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Zhuoping Zhou, Davoud Ataee Tarzanagh, Bojian Hou, Boning Tong, Jia Xu, Yanbo Feng, Qi Long, Li Shen

This paper investigates fairness and bias in Canonical Correlation Analysis (CCA), a widely used statistical technique for examining the relationship between two sets of variables. We present a framework that alleviates unfairness by minimizing the correlation disparity error associated with protected attributes. Our approach enables CCA to learn global projection matrices from all data points while ensuring that these matrices yield comparable correlation levels to group-specific projection matrices. Experimental evaluation on both synthetic and real-world datasets demonstrates the efficacy of our method in reducing correlation disparity error without compromising CCA accuracy.

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Davoud Ataee Tarzanagh, Yingcong Li, Christos Thrampoulidis, Samet Oymak

Since its inception in "Attention Is All You Need", transformer architecture has led to revolutionary advancements in NLP. The attention layer within the transformer admits a sequence of input tokens $X$ and makes them interact through pairwise similarities computed as softmax$(XQK^\top X^\top)$, where $(K,Q)$ are the trainable key-query parameters. In this work, we establish a formal equivalence between the optimization geometry of self-attention and a hard-margin SVM problem that separates optimal input tokens from non-optimal tokens using linear constraints on the outer-products of token pairs. This formalism allows us to characterize the implicit bias of 1-layer transformers optimized with gradient descent: (1) Optimizing the attention layer with vanishing regularization, parameterized by $(K,Q)$, converges in direction to an SVM solution minimizing the nuclear norm of the combined parameter $W=KQ^\top$. Instead, directly parameterizing by $W$ minimizes a Frobenius norm objective. We characterize this convergence, highlighting that it can occur toward locally-optimal directions rather than global ones. (2) Complementing this, we prove the local/global directional convergence of gradient descent under suitable geometric conditions. Importantly, we show that over-parameterization catalyzes global convergence by ensuring the feasibility of the SVM problem and by guaranteeing a benign optimization landscape devoid of stationary points. (3) While our theory applies primarily to linear prediction heads, we propose a more general SVM equivalence that predicts the implicit bias with nonlinear heads. Our findings are applicable to arbitrary datasets and their validity is verified via experiments. We also introduce several open problems and research directions. We believe these findings inspire the interpretation of transformers as a hierarchy of SVMs that separates and selects optimal tokens.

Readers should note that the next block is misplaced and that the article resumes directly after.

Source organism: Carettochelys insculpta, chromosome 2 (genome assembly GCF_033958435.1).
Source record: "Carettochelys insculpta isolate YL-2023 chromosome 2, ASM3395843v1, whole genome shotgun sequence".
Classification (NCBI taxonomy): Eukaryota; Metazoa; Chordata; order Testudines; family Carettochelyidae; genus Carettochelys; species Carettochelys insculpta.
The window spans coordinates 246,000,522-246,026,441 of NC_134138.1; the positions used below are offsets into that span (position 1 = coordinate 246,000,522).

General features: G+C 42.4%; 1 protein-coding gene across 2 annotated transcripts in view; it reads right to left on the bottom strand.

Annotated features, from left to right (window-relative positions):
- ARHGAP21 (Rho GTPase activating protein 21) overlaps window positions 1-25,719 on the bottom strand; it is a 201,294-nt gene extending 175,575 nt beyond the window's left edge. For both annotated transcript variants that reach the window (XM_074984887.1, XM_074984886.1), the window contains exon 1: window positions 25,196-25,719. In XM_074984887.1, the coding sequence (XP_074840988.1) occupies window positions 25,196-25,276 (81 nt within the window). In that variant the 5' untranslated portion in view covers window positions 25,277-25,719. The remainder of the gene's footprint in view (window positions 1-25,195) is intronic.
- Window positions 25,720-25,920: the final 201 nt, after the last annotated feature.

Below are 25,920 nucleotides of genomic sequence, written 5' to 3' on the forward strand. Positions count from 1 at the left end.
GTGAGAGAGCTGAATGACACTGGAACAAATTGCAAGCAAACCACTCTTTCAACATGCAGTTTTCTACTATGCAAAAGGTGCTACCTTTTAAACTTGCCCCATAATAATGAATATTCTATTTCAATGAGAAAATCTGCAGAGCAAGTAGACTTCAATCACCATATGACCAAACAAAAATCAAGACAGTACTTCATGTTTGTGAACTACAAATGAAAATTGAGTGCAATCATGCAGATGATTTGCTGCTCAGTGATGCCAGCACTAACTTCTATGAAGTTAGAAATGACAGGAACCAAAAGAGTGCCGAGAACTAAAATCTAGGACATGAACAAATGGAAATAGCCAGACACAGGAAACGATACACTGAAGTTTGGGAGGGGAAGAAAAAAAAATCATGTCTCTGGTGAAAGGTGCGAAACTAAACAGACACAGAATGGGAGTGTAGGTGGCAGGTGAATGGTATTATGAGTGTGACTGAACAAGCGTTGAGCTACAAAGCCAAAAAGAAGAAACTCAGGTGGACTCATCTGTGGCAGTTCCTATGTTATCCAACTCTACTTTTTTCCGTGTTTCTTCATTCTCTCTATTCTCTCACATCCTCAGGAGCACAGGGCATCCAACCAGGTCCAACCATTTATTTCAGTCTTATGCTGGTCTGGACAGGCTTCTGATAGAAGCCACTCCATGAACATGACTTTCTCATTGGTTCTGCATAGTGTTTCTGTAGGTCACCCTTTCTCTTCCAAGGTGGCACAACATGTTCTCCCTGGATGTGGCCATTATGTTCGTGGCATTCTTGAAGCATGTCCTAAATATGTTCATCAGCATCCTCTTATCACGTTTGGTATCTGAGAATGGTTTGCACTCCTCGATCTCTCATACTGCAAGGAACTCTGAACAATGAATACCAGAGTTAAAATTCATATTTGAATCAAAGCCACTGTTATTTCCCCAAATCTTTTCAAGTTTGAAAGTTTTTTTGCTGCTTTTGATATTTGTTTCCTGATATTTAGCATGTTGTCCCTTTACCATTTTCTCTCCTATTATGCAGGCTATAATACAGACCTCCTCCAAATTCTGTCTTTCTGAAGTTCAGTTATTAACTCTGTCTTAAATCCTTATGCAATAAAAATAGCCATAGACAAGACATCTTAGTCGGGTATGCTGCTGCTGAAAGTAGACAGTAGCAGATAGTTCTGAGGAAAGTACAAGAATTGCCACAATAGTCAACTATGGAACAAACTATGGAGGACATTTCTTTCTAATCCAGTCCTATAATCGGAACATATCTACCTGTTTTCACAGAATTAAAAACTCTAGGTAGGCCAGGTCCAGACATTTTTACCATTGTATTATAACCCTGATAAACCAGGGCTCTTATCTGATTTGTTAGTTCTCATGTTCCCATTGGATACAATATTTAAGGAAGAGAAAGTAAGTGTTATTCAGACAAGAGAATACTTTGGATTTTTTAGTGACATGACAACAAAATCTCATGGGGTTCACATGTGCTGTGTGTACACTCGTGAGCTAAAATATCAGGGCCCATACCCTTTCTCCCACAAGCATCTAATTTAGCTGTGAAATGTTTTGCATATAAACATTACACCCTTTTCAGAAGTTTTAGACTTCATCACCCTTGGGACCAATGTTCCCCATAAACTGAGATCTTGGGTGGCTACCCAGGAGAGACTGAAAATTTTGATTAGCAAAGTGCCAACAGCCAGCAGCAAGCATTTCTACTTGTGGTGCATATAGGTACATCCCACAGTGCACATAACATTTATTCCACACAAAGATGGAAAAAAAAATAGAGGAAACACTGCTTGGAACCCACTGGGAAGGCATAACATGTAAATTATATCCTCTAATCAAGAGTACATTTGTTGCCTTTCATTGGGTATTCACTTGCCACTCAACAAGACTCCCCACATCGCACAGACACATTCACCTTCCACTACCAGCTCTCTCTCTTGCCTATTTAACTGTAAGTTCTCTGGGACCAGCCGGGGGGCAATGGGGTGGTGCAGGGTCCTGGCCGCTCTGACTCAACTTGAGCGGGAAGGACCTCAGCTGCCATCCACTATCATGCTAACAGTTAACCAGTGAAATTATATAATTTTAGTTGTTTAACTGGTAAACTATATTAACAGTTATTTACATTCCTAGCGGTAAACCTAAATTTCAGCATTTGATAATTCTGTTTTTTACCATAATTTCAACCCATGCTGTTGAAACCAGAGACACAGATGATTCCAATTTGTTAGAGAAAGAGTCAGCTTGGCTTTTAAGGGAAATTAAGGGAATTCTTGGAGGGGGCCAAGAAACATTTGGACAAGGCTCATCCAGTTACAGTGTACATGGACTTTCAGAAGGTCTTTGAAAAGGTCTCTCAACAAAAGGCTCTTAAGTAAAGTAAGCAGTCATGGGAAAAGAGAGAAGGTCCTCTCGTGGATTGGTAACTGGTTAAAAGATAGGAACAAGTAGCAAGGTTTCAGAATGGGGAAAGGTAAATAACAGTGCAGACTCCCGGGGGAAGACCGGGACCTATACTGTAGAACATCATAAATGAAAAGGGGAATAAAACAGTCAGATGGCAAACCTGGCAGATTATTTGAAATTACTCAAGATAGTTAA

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Davoud Ataee Tarzanagh, Yingcong Li, Xuechen Zhang, Samet Oymak

Attention mechanism is a central component of the transformer architecture which led to the phenomenal success of large language models. However, the theoretical principles underlying the attention mechanism are poorly understood, especially its nonconvex optimization dynamics. In this work, we explore the seminal softmax-attention model $f(\boldsymbol{X})=\langle \boldsymbol{Xv}, \texttt{softmax}(\boldsymbol{XWp})\rangle$, where $\boldsymbol{X}$ is the token sequence and $(\boldsymbol{v},\boldsymbol{W},\boldsymbol{p})$ are trainable parameters. We prove that running gradient descent on $\boldsymbol{p}$, or equivalently $\boldsymbol{W}$, converges in direction to a max-margin solution that separates $\textit{locally-optimal}$ tokens from non-optimal ones. This clearly formalizes attention as an optimal token selection mechanism. Remarkably, our results are applicable to general data and precisely characterize $\textit{optimality}$ of tokens in terms of the value embeddings $\boldsymbol{Xv}$ and problem geometry. We also provide a broader regularization path analysis that establishes the margin maximizing nature of attention even for nonlinear prediction heads. When optimizing $\boldsymbol{v}$ and $\boldsymbol{p}$ simultaneously with logistic loss, we identify conditions under which the regularization paths directionally converge to their respective hard-margin SVM solutions where $\boldsymbol{v}$ separates the input features based on their labels. Interestingly, the SVM formulation of $\boldsymbol{p}$ is influenced by the support vector geometry of $\boldsymbol{v}$. Finally, we verify our theoretical findings via numerical experiments and provide insights.

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Davoud Ataee Tarzanagh, Yingcong Li, Xuechen Zhang, Samet Oymak

Attention mechanism is a central component of the transformer architecture which led to the phenomenal success of large language models. However, the theoretical principles underlying the attention mechanism are poorly understood, especially its nonconvex optimization dynamics. In this work, we explore the seminal softmax-attention model $f(\boldsymbol{X})=\langle \boldsymbol{Xv}, \texttt{softmax}(\boldsymbol{XWp})\rangle$, where, $\boldsymbol{X}$ is the token sequence and $(\boldsymbol{v},\boldsymbol{W},\boldsymbol{p})$ are tunable parameters. We prove that running gradient descent on $\boldsymbol{p}$, or equivalently $\boldsymbol{W}$, converges in direction to a max-margin solution that separates $\textit{locally-optimal}$ tokens from non-optimal ones. This clearly formalizes attention as a token separation mechanism. Remarkably, our results are applicable to general data and precisely characterize $\textit{optimality}$ of tokens in terms of the value embeddings $\boldsymbol{Xv}$ and problem geometry. We also provide a broader regularization path analysis that establishes the margin maximizing nature of attention even for nonlinear prediction heads. When optimizing $\boldsymbol{v}$ and $\boldsymbol{p}$ simultaneously with logistic loss, we identify conditions under which the regularization paths directionally converge to their respective hard-margin SVM solutions where $\boldsymbol{v}$ separates the input features based on their labels. Interestingly, the SVM formulation of $\boldsymbol{p}$ is influenced by the support vector geometry of $\boldsymbol{v}$. Finally, we verify our theoretical findings via numerical experiments and provide insights.